PANAMA CITY, Fla. The mayor and city attorney of a Florida Panhandle city are the latest to be charged in the theft of $5 million in Hurricane Michael debris removal funds, prosecutors announced Wednesday.
Lynn Haven Mayor Margo Anderson and City Attorney Adam Albritton are the subjects of a 64-count indictment returned Tuesday by a federal grand jury in Panama City, according to court records. They were both arrested Wednesday morning. Lynn Haven is located just north of Panama City.
After Hurricane Michael Hit the Florida Panhandle in October 2018, prosecutors said Albritton and Anderson indefinitely extended a debris removal contract with a private company for the city. Both then had work done by the company at their homes, as well as the homes of friends and relatives, and charged it to the city, according to the indictment. Prosecutors said Anderson and Albritton also received kickbacks from projects that they approved.
Among other charges, the two have been accused of theft concerning federal programs and conspiring to commit wire fraud and honest services fraud.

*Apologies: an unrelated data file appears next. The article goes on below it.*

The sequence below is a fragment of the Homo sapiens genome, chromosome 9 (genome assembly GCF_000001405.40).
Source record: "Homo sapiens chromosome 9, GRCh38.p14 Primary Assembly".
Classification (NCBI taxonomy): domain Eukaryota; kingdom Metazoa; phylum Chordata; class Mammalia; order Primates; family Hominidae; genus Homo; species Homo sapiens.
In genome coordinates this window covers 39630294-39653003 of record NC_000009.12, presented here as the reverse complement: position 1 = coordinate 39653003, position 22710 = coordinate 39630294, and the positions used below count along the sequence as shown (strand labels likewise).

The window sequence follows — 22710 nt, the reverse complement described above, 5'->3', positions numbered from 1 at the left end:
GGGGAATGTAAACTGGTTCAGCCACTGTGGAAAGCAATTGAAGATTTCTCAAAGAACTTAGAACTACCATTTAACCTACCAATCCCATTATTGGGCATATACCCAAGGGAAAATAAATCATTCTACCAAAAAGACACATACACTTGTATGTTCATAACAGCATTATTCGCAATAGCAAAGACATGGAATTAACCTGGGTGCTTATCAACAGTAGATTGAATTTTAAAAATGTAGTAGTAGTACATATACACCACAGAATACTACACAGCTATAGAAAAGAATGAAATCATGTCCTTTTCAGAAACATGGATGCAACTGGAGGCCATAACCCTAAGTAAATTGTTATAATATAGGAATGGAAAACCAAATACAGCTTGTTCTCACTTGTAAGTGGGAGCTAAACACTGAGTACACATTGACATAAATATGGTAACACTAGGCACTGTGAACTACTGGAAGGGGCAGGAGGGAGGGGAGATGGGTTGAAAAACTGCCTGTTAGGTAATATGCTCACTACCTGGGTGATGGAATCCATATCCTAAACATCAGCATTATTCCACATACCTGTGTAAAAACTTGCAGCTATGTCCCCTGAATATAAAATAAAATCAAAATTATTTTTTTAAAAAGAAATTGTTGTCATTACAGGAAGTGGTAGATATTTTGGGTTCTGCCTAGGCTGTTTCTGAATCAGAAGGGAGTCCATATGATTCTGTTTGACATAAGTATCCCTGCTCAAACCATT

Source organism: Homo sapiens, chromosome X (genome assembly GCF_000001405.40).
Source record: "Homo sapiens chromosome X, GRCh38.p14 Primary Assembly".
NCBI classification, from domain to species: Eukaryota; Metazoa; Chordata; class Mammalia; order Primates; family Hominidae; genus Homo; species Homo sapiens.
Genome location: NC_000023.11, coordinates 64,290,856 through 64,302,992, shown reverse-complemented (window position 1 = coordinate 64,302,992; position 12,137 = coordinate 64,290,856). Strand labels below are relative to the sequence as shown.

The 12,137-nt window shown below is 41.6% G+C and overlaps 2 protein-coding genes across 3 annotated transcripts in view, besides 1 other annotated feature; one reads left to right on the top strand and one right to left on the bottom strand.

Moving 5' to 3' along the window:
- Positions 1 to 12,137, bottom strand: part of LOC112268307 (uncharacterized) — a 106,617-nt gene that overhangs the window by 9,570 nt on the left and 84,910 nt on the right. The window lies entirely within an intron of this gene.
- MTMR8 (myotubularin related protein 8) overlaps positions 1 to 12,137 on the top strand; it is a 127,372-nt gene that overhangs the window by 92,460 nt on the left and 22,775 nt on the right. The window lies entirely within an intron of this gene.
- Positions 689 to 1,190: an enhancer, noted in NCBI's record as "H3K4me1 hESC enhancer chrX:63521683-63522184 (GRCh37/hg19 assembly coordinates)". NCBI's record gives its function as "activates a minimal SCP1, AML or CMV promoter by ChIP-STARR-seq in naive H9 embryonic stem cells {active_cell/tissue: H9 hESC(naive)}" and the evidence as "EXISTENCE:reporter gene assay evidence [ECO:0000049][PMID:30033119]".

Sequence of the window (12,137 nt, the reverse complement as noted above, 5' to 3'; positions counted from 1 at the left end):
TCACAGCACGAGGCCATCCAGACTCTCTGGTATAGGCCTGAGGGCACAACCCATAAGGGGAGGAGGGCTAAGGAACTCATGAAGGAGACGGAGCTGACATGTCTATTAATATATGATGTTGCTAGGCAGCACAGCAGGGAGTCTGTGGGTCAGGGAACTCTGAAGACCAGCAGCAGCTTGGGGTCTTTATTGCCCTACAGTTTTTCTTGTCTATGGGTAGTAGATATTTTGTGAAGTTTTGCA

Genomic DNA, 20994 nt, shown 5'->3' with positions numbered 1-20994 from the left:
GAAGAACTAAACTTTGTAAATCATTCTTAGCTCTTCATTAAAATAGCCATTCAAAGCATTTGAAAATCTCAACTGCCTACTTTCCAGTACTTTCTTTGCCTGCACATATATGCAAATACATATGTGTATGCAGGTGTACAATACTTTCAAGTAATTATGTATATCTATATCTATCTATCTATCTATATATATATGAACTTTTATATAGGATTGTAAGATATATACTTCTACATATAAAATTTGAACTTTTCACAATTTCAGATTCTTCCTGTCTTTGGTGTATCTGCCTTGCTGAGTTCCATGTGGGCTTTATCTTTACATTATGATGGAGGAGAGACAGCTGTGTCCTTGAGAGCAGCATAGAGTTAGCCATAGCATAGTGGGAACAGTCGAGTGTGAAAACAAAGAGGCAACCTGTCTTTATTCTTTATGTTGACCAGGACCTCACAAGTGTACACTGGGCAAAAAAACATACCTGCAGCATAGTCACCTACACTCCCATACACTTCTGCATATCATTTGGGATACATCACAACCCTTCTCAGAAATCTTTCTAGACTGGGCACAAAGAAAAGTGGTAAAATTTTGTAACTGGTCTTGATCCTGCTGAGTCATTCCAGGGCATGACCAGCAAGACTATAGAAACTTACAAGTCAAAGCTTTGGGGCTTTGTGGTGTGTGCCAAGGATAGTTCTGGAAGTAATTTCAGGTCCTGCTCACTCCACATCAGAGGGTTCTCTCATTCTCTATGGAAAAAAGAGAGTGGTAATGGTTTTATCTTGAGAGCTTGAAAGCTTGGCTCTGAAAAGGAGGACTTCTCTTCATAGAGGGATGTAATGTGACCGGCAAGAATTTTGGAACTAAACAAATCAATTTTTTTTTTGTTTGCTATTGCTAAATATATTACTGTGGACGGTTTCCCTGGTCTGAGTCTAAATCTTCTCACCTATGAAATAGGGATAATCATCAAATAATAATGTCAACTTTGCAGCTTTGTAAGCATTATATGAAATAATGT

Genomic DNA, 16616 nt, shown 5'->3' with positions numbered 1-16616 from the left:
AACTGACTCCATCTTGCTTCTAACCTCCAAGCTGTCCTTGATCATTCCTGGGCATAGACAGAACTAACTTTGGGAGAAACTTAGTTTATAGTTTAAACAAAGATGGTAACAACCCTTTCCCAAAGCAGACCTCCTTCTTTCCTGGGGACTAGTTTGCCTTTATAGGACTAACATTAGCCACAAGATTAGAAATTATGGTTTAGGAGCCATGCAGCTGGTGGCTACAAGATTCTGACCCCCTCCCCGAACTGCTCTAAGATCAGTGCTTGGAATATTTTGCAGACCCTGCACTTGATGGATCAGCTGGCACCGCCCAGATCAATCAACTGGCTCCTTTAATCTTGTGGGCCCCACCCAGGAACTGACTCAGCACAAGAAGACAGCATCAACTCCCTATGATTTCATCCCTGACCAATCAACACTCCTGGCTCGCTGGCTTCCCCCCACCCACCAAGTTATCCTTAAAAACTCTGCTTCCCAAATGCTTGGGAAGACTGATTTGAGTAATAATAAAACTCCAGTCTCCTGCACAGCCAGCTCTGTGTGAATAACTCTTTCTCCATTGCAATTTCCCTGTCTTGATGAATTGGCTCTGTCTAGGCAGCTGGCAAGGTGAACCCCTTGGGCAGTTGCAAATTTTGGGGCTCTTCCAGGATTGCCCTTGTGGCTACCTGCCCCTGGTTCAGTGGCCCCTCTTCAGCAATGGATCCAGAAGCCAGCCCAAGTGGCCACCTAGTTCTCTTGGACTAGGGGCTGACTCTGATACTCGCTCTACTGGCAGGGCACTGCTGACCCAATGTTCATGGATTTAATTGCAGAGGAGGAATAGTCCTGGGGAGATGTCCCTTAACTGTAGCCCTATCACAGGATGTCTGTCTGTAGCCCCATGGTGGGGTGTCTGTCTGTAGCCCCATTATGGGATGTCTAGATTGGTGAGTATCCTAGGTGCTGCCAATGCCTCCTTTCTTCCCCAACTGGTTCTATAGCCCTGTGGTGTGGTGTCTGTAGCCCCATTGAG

This case is an example of what happens when public servants becomes complicit in corrupt behavior rather than standing up to it, Rachel L. Rojas, the special agent in charge of the FBI Jacksonville Division, said in a news release. Anyone who puts personal greed above their responsibility to protect the public should be held accountable, and that is why rooting out corrupt public officials remains the FBIs number one criminal investigative priority.
Five others who previously pleaded guilty in the case are former City Manager Michael White, former Community Services Director David Horton, Erosion Control Specialist owner David White, ECS bookkeeper Shannon Rodriguez and Greenleaf Lawn Care of Bay County owner Joshua Anderson. They’re scheduled to be sentenced Sept. 29 in Tallahassee.
Court records didn’t list attorneys for Margo Anderson or Albritton who could comment.
Lynn Haven officials held an emergency meeting Wednesday afternoon to discuss the new arrests. The Florida governor has the authority to suspend local elected officials charged with serious crimes, and a spokesman said his office was reviewing the mayor’s case. The city attorney wasn’t elected by voters and isn’t under the governor’s authority.